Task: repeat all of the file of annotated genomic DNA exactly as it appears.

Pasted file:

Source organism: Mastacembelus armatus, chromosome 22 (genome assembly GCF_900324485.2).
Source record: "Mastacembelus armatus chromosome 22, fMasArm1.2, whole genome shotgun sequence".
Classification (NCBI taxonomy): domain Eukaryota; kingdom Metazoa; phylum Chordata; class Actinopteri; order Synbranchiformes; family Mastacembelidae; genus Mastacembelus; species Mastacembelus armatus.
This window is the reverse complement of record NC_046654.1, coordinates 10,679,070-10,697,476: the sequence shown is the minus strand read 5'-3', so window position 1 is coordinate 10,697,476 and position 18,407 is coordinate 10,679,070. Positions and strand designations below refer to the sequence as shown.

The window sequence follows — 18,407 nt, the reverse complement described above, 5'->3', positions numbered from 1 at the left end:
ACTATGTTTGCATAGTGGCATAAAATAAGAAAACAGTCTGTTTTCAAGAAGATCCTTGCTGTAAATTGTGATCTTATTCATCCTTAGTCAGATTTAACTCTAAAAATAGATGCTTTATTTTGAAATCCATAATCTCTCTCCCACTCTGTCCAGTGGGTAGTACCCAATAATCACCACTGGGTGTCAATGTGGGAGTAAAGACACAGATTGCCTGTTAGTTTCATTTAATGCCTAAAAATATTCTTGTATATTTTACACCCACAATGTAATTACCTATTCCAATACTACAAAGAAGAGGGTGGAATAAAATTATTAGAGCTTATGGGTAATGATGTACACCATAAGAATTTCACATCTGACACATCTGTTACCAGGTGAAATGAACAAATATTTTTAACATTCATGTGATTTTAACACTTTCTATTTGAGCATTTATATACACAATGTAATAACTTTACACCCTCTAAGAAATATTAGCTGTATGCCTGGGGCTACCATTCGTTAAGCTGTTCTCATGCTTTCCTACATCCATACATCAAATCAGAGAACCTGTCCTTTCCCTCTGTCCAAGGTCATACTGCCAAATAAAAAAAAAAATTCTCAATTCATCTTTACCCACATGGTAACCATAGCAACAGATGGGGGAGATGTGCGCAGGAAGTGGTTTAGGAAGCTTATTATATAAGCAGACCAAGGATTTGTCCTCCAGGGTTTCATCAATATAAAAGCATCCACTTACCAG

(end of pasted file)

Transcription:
Source organism: Mastacembelus armatus, chromosome 22 (genome assembly GCF_900324485.2).
Source record: "Mastacembelus armatus chromosome 22, fMasArm1.2, whole genome shotgun sequence".
Classification (NCBI taxonomy): domain Eukaryota; kingdom Metazoa; phylum Chordata; class Actinopteri; order Synbranchiformes; family Mastacembelidae; genus Mastacembelus; species Mastacembelus armatus.
This window is the reverse complement of record NC_046654.1, coordinates 10,679,070-10,697,476: the sequence shown is the minus strand read 5'-3', so window position 1 is coordinate 10,697,476 and position 18,407 is coordinate 10,679,070. Positions and strand designations below refer to the sequence as shown.

The window sequence follows — 18,407 nt, the reverse complement described above, 5'->3', positions numbered from 1 at the left end:
ACTATGTTTGCATAGTGGCATAAAATAAGAAAACAGTCTGTTTTCAAGAAGATCCTTGCTGTAAATTGTGATCTTATTCATCCTTAGTCAGATTTAACTCTAAAAATAGATGCTTTATTTTGAAATCCATAATCTCTCTCCCACTCTGTCCAGTGGGTAGTACCCAATAATCACCACTGGGTGTCAATGTGGGAGTAAAGACACAGATTGCCTGTTAGTTTCATTTAATGCCTAAAAATATTCTTGTATATTTTACACCCACAATGTAATTACCTATTCCAATACTACAAAGAAGAGGGTGGAATAAAATTATTAGAGCTTATGGGTAATGATGTACACCATAAGAATTTCACATCTGACACATCTGTTACCAGGTGAAATGAACAAATATTTTTAACATTCATGTGATTTTAACACTTTCTATTTGAGCATTTATATACACAATGTAATAACTTTACACCCTCTAAGAAATATTAGCTGTATGCCTGGGGCTACCATTCGTTAAGCTGTTCTCATGCTTTCCTACATCCATACATCAAATCAGAGAACCTGTCCTTTCCCTCTGTCCAAGGTCATACTGCCAAATAAAAAAAAAAATTCTCAATTCATCTTTACCCACATGGTAACCATAGCAACAGATGGGGGAGATGTGCGCAGGAAGTGGTTTAGGAAGCTTATTATATAAGCAGACCAAGGATTTGTCCTCCAGGGTTTCATCAATATAAAAGCATCCACTTACCAG